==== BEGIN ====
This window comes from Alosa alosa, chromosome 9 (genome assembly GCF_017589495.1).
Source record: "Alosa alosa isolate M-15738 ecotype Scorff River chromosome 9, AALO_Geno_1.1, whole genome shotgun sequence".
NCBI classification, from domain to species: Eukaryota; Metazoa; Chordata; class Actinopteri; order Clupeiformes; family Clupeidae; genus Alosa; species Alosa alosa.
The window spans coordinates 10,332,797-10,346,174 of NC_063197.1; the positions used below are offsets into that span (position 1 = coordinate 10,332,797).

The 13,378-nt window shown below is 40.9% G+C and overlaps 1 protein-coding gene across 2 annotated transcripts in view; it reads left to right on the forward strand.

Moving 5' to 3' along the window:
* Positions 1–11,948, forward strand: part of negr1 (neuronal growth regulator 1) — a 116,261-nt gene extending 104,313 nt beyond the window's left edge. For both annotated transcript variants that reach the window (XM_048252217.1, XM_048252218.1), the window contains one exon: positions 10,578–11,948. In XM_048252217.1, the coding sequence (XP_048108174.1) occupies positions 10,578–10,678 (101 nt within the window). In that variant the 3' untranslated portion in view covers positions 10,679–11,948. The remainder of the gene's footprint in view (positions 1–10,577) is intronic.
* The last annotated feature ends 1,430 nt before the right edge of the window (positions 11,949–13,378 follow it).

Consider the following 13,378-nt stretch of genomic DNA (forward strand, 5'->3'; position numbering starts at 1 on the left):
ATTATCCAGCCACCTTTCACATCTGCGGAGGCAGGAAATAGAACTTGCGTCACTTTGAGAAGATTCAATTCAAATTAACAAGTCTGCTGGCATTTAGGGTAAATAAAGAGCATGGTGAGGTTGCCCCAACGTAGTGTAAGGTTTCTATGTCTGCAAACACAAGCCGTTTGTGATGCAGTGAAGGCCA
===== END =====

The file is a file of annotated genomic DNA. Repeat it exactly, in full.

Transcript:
This window comes from Alosa alosa, chromosome 9 (genome assembly GCF_017589495.1).
Source record: "Alosa alosa isolate M-15738 ecotype Scorff River chromosome 9, AALO_Geno_1.1, whole genome shotgun sequence".
NCBI classification, from domain to species: Eukaryota; Metazoa; Chordata; class Actinopteri; order Clupeiformes; family Clupeidae; genus Alosa; species Alosa alosa.
The window spans coordinates 10,332,797-10,346,174 of NC_063197.1; the positions used below are offsets into that span (position 1 = coordinate 10,332,797).

The 13,378-nt window shown below is 40.9% G+C and overlaps 1 protein-coding gene across 2 annotated transcripts in view; it reads left to right on the forward strand.

Moving 5' to 3' along the window:
* Positions 1–11,948, forward strand: part of negr1 (neuronal growth regulator 1) — a 116,261-nt gene extending 104,313 nt beyond the window's left edge. For both annotated transcript variants that reach the window (XM_048252217.1, XM_048252218.1), the window contains one exon: positions 10,578–11,948. In XM_048252217.1, the coding sequence (XP_048108174.1) occupies positions 10,578–10,678 (101 nt within the window). In that variant the 3' untranslated portion in view covers positions 10,679–11,948. The remainder of the gene's footprint in view (positions 1–10,577) is intronic.
* The last annotated feature ends 1,430 nt before the right edge of the window (positions 11,949–13,378 follow it).

Consider the following 13,378-nt stretch of genomic DNA (forward strand, 5'->3'; position numbering starts at 1 on the left):
ATTATCCAGCCACCTTTCACATCTGCGGAGGCAGGAAATAGAACTTGCGTCACTTTGAGAAGATTCAATTCAAATTAACAAGTCTGCTGGCATTTAGGGTAAATAAAGAGCATGGTGAGGTTGCCCCAACGTAGTGTAAGGTTTCTATGTCTGCAAACACAAGCCGTTTGTGATGCAGTGAAGGCCA